Cyberbullying and Internet Safety

Cyberbullying and Internet Safety

Deirdre M. Kelly (University of British Columbia, Canada) and Chrissie Arnold (University of British Columbia, Canada)
DOI: 10.4018/978-1-5225-7036-3.ch001
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The chapter considers cyberbullying in relation to Internet safety, concentrating on recent, high quality empirical studies. The review discusses conventional debates over how to define cyberbullying, arguing to limit the term to repeated, electronically-mediated incidents involving intention to harm and a power imbalance between bully and victim. It also takes note of the critical perspective that cyberbullying—through its generic and individualistic framing—deflects attention from the racism, sexism, ableism, and heterosexism that can motivate or exacerbate the problem of such bullying. The review concludes that: (a) cyberbullying, rigorously defined, is a phenomenon that is less pervasive and dire than widely believed; and (b) cyber-aggression and online harassment are more prevalent, yet understudied. Fueled by various societal inequalities, these latter forms of online abuse require urgent public attention. The chapter's recommendations are informed by a view of young people as apprentice citizens, who learn democratic participation by practicing it.
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What is cyberbullying? We thought to begin this chapter with a compelling vignette that we could refer back to, as we discussed the research. But we were stymied trying to draw from an actual case discussed in the media or legal briefs, or to select a fictional story, a hypothetical incident used in survey research, or a rich description from a qualitative study.

All the high-profile media cases linked to cyberbullying told stories of misogyny, racism, and homophobia so severe as to constitute serious criminal acts better dealt with by the justice system, rather than the relatively less serious incidents more amenable to an educational approach that the term cyberbullying conjured. Complicating matters still further, the real-life cases that received media attention usually ended in suicide by the victim—misleadingly implying that cyberbullying causes suicide. We initially thought of selecting one of these stories, because they had actually happened, would be widely known, and would highlight the gravity of the underlying issues. We began to realize that this strategy is common in the research literature. Wingate, Minney, and Guadagno (2013), for example, begin their review article by recounting the story of Jamey Rodemeyer, a 14-year-old who had come out as gay and been subject to homophobic bullying by peers at school and online—later, after Jamey’s suicide, the bullying was investigated as criminal harassment. Wong-Lo and Bullock (2014) introduce their topic of bystander culture in cyberbullying by referencing Amanda Todd, the 15-year-old whose video, titled My Story: Struggling, Bullying, Suicide, and Self Harm, garnered over a million viewers after Amanda committed suicide. Other researchers mention cases like these that end in suicide in their conclusion; for example, Wright and Burnham (2012) do this to underscore for The Professional Counselor audience the importance of earliest possible “cyberbullying interventions” (p. 175).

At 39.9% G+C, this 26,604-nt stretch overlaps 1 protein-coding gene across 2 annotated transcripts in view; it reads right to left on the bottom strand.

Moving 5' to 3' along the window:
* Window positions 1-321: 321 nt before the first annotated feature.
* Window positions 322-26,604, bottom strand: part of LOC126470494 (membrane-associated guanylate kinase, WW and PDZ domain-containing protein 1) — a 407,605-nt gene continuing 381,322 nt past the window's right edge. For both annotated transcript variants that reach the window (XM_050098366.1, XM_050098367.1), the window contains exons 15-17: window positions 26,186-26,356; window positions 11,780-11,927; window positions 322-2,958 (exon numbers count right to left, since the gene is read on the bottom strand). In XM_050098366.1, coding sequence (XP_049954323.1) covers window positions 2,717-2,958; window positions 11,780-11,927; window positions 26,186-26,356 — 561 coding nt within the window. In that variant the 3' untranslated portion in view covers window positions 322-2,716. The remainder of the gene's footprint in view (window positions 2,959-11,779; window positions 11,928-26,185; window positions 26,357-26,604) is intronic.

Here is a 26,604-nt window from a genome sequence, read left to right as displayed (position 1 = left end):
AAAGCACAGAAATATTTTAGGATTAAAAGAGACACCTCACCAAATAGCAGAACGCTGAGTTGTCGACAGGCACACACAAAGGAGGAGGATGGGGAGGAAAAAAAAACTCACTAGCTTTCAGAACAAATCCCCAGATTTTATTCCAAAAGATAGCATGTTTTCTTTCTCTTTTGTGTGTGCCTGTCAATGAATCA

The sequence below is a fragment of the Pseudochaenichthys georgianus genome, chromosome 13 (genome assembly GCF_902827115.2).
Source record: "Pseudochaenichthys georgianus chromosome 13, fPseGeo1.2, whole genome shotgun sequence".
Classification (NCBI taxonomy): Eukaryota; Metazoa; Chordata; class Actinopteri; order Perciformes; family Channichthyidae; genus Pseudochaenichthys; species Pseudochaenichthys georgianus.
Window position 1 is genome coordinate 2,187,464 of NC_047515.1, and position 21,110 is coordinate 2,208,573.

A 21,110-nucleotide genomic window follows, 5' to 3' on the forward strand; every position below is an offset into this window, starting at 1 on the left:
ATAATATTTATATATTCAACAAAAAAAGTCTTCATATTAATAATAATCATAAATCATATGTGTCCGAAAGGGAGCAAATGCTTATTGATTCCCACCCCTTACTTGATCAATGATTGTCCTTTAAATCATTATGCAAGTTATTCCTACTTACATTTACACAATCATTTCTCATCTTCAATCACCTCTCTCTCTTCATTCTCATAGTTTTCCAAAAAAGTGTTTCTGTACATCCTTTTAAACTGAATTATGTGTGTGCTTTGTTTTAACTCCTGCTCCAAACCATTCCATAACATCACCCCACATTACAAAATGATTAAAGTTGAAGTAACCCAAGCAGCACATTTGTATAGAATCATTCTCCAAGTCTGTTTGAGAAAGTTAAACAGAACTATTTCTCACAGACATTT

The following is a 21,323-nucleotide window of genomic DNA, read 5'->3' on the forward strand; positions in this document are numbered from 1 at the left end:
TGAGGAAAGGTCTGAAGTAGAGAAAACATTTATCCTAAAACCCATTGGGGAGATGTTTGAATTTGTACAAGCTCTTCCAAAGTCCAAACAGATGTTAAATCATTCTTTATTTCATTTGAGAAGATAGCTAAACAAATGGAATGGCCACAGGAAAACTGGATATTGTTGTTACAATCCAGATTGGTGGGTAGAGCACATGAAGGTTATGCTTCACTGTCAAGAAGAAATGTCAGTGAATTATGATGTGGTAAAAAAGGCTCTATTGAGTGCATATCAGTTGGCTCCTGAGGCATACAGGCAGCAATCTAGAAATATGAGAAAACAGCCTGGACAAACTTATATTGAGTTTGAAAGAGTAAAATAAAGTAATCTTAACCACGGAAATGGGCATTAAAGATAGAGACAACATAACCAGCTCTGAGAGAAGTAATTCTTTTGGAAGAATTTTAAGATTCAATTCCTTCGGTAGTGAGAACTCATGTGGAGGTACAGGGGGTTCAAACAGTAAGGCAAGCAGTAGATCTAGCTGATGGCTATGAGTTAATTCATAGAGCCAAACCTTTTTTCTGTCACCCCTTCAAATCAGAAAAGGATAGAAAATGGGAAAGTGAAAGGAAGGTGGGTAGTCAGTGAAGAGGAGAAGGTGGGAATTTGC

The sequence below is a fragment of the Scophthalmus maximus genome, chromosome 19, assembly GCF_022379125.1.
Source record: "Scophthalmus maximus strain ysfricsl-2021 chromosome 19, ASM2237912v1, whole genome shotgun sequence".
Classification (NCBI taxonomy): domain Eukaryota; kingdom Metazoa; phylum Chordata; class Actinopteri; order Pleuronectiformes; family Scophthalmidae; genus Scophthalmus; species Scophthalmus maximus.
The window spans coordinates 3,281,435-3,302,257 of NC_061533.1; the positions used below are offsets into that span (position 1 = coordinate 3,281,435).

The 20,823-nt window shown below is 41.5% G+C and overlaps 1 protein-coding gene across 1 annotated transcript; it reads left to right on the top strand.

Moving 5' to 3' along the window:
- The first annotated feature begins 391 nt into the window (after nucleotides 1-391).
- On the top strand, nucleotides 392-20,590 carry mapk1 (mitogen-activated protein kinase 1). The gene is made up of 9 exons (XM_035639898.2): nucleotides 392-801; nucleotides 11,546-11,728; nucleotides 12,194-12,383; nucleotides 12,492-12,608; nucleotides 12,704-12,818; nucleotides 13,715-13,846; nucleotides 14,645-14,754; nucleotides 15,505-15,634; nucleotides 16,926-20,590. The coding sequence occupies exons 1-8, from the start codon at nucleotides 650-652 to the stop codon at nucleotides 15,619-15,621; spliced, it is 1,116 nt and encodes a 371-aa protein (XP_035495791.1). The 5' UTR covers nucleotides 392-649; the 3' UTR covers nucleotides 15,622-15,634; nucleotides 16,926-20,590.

We also turned to fiction as a possible source. J. K. Rowling’s (2012) novel The Casual Vacancy, in various reviews, has been said to contain a subplot about cyberbullying. One of the teenage characters, Sukhvinder Jawanda, is subjected to bullying at school and tormented daily with anonymous, hateful postings to her Facebook wall. Over the course of the book, Sukhvinder is subjected to racist, sexist, and homophobic epithets, insults to her family’s Sikh religion and national origin, and demeaning comments about her body (hairy, fat) and dyslexia. While Rowling makes clear that Sukhvinder has other reasons besides the acts of her “anonymous cyber-torturer” (p. 132) to be depressed, the cyberbullying does contribute significantly to her self-loathing, slicing her arms with a razor blade, and suicidal thoughts.

If fiction and high-profile media cases tend to the extreme yet also, in their detail, hint at patterns of online harassment and abuse that amount to hate crimes and institutional forms of oppression, then hypothetical vignettes developed for research purposes achieve nearly the opposite effects. In trying to devise a scenario with broad resonance, researchers, often by design, strip the cyberbullying incident of context. For example, Price and colleagues (2014) used the animation Broken Friendship, wherein Katie passes along her best friend’s password to “the beautiful people,” who then use it to create humiliating images and emails of Katie’s friend, and these are then spread among teens at the school. The authors explain that the figures in the animation were “deliberately shown in silhouette to ensure the removal of any identifying cultural context, allowing for personal identification and interpretation of the scenario from any situation” (p. 5). Unfortunately, as we will discuss in more detail in a later section, this may have the effect of obscuring the complex workings of power, including who gets to belong to the “beautiful people” and by what means. From this more critical sociocultural perspective, the term cyberbullying serves as a euphemism for phenomena better described as, for example, online sexual harassment, where “harassment is based on unequal, gendered power relations within and between the sexes” (Kelly, Pomerantz, & Currie, 2006, p. 21).

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